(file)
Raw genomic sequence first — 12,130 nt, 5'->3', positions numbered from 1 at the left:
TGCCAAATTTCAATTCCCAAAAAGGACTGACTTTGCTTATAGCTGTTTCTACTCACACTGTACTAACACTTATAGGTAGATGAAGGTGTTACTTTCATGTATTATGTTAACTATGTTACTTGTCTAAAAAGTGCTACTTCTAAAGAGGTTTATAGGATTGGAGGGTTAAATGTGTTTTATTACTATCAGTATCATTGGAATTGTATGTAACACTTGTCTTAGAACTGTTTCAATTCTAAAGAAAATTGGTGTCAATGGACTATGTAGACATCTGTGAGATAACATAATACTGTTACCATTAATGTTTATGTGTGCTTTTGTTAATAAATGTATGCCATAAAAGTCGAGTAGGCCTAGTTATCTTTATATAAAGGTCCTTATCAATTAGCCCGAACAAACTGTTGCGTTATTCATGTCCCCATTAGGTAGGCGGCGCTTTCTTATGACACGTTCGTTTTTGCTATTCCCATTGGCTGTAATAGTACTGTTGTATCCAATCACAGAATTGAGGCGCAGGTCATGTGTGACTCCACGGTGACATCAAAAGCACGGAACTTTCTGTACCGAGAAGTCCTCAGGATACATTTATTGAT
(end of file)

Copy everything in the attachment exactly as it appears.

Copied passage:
Raw genomic sequence first — 12,130 nt, 5'->3', positions numbered from 1 at the left:
TGCCAAATTTCAATTCCCAAAAAGGACTGACTTTGCTTATAGCTGTTTCTACTCACACTGTACTAACACTTATAGGTAGATGAAGGTGTTACTTTCATGTATTATGTTAACTATGTTACTTGTCTAAAAAGTGCTACTTCTAAAGAGGTTTATAGGATTGGAGGGTTAAATGTGTTTTATTACTATCAGTATCATTGGAATTGTATGTAACACTTGTCTTAGAACTGTTTCAATTCTAAAGAAAATTGGTGTCAATGGACTATGTAGACATCTGTGAGATAACATAATACTGTTACCATTAATGTTTATGTGTGCTTTTGTTAATAAATGTATGCCATAAAAGTCGAGTAGGCCTAGTTATCTTTATATAAAGGTCCTTATCAATTAGCCCGAACAAACTGTTGCGTTATTCATGTCCCCATTAGGTAGGCGGCGCTTTCTTATGACACGTTCGTTTTTGCTATTCCCATTGGCTGTAATAGTACTGTTGTATCCAATCACAGAATTGAGGCGCAGGTCATGTGTGACTCCACGGTGACATCAAAAGCACGGAACTTTCTGTACCGAGAAGTCCTCAGGATACATTTATTGAT